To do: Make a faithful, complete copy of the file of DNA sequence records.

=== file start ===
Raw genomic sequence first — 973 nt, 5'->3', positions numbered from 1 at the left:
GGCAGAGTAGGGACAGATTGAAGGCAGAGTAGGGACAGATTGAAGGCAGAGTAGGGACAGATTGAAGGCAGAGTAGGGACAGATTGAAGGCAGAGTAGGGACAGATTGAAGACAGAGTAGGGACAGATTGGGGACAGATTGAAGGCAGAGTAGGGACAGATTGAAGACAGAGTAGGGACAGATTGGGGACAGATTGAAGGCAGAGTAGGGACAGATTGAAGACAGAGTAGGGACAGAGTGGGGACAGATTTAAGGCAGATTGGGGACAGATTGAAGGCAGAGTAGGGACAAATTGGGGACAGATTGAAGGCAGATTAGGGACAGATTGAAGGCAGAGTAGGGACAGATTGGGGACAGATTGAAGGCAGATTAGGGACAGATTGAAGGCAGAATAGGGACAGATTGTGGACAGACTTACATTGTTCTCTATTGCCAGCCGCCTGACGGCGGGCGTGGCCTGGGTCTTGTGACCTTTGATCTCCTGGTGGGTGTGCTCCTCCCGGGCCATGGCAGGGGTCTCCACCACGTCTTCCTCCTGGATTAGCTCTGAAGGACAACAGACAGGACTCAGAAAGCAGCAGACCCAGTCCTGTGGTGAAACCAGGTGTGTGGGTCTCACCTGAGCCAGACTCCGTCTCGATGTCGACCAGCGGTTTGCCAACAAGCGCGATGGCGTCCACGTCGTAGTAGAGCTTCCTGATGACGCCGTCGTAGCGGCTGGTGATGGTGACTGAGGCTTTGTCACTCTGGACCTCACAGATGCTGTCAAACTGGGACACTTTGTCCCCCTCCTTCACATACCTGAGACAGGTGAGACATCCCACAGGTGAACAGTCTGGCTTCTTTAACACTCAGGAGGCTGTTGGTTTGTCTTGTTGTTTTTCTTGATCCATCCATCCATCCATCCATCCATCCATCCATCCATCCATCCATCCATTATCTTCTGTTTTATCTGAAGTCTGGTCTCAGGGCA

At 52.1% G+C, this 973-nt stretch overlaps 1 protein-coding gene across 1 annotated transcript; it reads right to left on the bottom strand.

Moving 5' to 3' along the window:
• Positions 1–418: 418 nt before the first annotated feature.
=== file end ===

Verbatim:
Raw genomic sequence first — 973 nt, 5'->3', positions numbered from 1 at the left:
GGCAGAGTAGGGACAGATTGAAGGCAGAGTAGGGACAGATTGAAGGCAGAGTAGGGACAGATTGAAGGCAGAGTAGGGACAGATTGAAGGCAGAGTAGGGACAGATTGAAGACAGAGTAGGGACAGATTGGGGACAGATTGAAGGCAGAGTAGGGACAGATTGAAGACAGAGTAGGGACAGATTGGGGACAGATTGAAGGCAGAGTAGGGACAGATTGAAGACAGAGTAGGGACAGAGTGGGGACAGATTTAAGGCAGATTGGGGACAGATTGAAGGCAGAGTAGGGACAAATTGGGGACAGATTGAAGGCAGATTAGGGACAGATTGAAGGCAGAGTAGGGACAGATTGGGGACAGATTGAAGGCAGATTAGGGACAGATTGAAGGCAGAATAGGGACAGATTGTGGACAGACTTACATTGTTCTCTATTGCCAGCCGCCTGACGGCGGGCGTGGCCTGGGTCTTGTGACCTTTGATCTCCTGGTGGGTGTGCTCCTCCCGGGCCATGGCAGGGGTCTCCACCACGTCTTCCTCCTGGATTAGCTCTGAAGGACAACAGACAGGACTCAGAAAGCAGCAGACCCAGTCCTGTGGTGAAACCAGGTGTGTGGGTCTCACCTGAGCCAGACTCCGTCTCGATGTCGACCAGCGGTTTGCCAACAAGCGCGATGGCGTCCACGTCGTAGTAGAGCTTCCTGATGACGCCGTCGTAGCGGCTGGTGATGGTGACTGAGGCTTTGTCACTCTGGACCTCACAGATGCTGTCAAACTGGGACACTTTGTCCCCCTCCTTCACATACCTGAGACAGGTGAGACATCCCACAGGTGAACAGTCTGGCTTCTTTAACACTCAGGAGGCTGTTGGTTTGTCTTGTTGTTTTTCTTGATCCATCCATCCATCCATCCATCCATCCATCCATCCATCCATCCATCCATTATCTTCTGTTTTATCTGAAGTCTGGTCTCAGGGCA

At 52.1% G+C, this 973-nt stretch overlaps 1 protein-coding gene across 1 annotated transcript; it reads right to left on the bottom strand.

Moving 5' to 3' along the window:
• Positions 1–418: 418 nt before the first annotated feature.